Commentary

Gatorade Duel qualifying format like a giant jigsaw puzzle

If you're trying to figure out exactly how drivers qualify out of the Gatorade Duels for the Daytona 500, you're not alone. Even some of the drivers still don't get it, writes Terry Blount.

Updated: February 13, 2008, 2:09 PM ET
By Terry Blount | ESPN.com

Strategy for the Gatorade Duel qualifying races Thursday depends on where a driver falls in the Sprint Cup food chain.

The game plan for some is desperation: "Gotta get to the front."

[+] EnlargeMichael Waltrip and Jimmie Johnson
AP Photo/Terry RennaFront-row qualifiers Michael Waltrip, left, and Jimmie Johnson will just try to stay clear of trouble during the Gatorade Duels.

For others, it's preparation: "Let's see how this hot rod works in the draft."

And for many, it's salvation: "Just don't wreck my ride."

For the fans, it's confusion: "So which guys got in?"

Different agendas are happening at the same time while some drivers try to make the field for the Daytona 500.

But it takes a program, a rulebook, a stat list and a little knowledge of each participant to figure out who falls into each category.

Drivers fortunate enough to have a car ranked in the top 35 in 2007 owners points don't have to sweat it. They have a guaranteed spot in Sunday's Daytona 500 even if they wreck on the first lap of their 60-lap qualifying race.

Travis Kvapil in the No. 28 Ford is one of those. He falls in the preparation category.

"Hopefully we can get out there and work on our handling package to get the car to drive comfortable and stable," Kvapil said. "Then we'll worry about what we think we can apply for Sunday."

It's nice to be safe. Rookie Patrick Carpentier doesn't have that luxury. He falls in the desperation category.

"Nothing in my racing career has ever come easy for me," Carpentier said. "So I didn't expect qualifying for the 500 to be easy, either. We will go out there on Thursday and do our best; that's all we can do. It's going to be very stressful."

Then you have guys who know they have a strong car and just want to avoid the carnage that's lurking around every turn when some drivers are pushing the limits to earn a spot in the 500.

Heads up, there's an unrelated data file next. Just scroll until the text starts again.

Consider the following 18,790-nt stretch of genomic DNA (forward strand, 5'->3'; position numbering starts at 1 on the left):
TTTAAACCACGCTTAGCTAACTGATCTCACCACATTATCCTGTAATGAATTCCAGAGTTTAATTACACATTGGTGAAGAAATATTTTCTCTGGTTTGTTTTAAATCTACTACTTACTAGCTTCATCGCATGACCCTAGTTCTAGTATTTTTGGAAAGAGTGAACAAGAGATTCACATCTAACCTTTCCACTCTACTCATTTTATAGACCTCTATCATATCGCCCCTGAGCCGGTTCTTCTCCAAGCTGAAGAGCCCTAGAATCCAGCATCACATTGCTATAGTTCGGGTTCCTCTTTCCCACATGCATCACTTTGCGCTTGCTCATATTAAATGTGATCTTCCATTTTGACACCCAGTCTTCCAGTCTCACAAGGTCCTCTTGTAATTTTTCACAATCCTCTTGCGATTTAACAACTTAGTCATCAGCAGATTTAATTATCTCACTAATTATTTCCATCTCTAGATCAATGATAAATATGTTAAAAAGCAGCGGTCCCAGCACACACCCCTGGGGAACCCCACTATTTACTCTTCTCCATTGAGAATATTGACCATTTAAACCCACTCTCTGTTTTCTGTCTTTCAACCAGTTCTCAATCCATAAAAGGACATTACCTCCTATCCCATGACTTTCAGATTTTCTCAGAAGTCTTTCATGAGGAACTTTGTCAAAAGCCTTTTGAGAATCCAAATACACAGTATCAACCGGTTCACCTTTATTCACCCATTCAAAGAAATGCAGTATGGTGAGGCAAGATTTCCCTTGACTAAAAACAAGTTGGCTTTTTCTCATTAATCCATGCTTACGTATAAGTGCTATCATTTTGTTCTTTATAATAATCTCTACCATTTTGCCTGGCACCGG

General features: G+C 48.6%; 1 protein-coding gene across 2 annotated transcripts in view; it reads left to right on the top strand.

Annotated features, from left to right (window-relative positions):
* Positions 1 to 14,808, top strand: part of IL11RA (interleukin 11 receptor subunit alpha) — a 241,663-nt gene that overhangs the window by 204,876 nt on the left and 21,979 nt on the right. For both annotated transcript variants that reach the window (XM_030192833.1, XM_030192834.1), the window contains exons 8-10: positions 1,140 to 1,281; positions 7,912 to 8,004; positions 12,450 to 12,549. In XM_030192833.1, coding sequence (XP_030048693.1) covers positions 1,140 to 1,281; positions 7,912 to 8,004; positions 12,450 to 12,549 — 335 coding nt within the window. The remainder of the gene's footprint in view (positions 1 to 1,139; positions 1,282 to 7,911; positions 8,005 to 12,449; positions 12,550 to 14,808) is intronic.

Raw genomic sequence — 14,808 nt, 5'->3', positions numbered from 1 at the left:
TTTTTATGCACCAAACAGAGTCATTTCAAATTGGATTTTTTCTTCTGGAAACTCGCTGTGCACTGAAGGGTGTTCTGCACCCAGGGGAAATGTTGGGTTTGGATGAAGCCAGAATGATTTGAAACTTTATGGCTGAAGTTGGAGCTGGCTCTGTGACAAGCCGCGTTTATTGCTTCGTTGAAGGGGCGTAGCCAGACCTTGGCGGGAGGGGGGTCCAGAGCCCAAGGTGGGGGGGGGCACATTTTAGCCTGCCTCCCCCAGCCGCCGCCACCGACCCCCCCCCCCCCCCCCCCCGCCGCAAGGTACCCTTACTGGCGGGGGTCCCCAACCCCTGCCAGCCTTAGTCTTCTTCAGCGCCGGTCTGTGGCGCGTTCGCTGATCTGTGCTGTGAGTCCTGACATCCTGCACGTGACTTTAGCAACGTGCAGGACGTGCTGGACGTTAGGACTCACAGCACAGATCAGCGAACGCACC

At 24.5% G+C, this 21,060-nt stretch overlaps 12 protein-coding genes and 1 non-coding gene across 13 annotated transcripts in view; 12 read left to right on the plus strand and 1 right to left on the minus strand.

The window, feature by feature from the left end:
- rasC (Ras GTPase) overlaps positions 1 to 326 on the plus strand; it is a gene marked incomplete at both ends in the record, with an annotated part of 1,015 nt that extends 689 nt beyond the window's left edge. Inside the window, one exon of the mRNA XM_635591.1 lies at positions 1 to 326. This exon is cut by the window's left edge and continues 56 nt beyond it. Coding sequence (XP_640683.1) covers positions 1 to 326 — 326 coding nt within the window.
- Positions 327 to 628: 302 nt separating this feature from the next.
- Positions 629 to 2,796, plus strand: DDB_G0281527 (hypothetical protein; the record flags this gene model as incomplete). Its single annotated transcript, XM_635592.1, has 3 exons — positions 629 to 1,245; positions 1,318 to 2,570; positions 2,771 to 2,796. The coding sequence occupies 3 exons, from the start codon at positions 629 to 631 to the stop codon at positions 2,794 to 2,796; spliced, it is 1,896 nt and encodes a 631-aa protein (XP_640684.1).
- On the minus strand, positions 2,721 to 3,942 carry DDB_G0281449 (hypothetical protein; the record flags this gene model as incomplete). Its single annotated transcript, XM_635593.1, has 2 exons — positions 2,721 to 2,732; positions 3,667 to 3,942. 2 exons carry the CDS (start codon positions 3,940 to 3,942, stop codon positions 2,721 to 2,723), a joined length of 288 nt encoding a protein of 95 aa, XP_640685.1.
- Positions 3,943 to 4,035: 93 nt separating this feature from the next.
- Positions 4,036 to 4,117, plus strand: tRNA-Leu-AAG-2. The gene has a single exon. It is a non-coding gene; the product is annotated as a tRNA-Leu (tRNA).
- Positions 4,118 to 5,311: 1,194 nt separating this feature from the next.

Pole winner Jimmie Johnson falls into the salvation mode, making sure his car stays clean out in front of the pack.

"We're in a great position not to have to take any risks," Johnson said. "It definitely takes the heat off us."

The qualifying races will set the field for the 500, but it's easier to solve the mysteries of the universe than figure out who's in and who's out in the preposterously complex qualifying format for this race.

We'll try to boil it down for you. Of the six spots still available, Joe Nemechek and David Reutimann are assured of landing two of them, based on their Pole Day speeds.

The top two finishers in each Duel among the nonqualified drivers earn spots. If Nemechek or Reutimann is one of those, it opens up a spot for someone else, because two drivers make it in on lap speeds from Pole Day.

Confused yet? Even some drivers don't get it.

Apparently, simplifying this system makes too much sense. Important things are happening in both races, but it's almost impossible to know for sure what they are while the cars circle the track.

Putting all the guaranteed drivers in one Duel and all the go-or-go-homers in the other certainly would increase the drama and make it easier for the fans to know immediately who earns a spot in the field.

Place the top 35 drivers -- and Michael Waltrip for his front-row effort -- in the first race. Fans would see most of the top guys go at it and get a glimpse of who has the edge heading into the 500.

Have the 17 other drivers take the track in the second Duel for a 60-lap sprint to earn the other eight spots. Finish in the top eight or go to the house. Now that's a qualifying race worth watching.

An even better idea would be to eliminate the top-35 rule and make every driver earn a spot. It's only wishful thinking, of course. Neither option is coming anytime soon.

We're left with the Rubik's Cube of qualifying. Get out your slide rule and start ciphering.

The final spot of the starting grid goes to a past Cup champion -- either Kurt Busch, Dale Jarrett or Bill Elliott. As the most recent champ, Busch gets it if he needs it. Jarrett and Elliott hope he doesn't.

This is Jarrett's last Daytona 500. As a three-time winner and one of NASCAR's most respected competitors, no one wants to see his car on the DNQ list.

Jarrett was 21st on speed among the 53 cars that posted laps on Pole Day. Nine out of 10 races, that's good enough. Not this time.

Seven drivers in each Duel don't have a guaranteed spot. Ten of them are going home Thursday night.

Not good odds, but at least every driver has a chance to race his way into NASCAR's biggest event. The drivers may not understand all the details, but that much they know.

Terry Blount covers motorsports for ESPN.com. He can be reached at terry@blountspeak.com.

Terry Blount

ESPN Seattle Seahawks reporter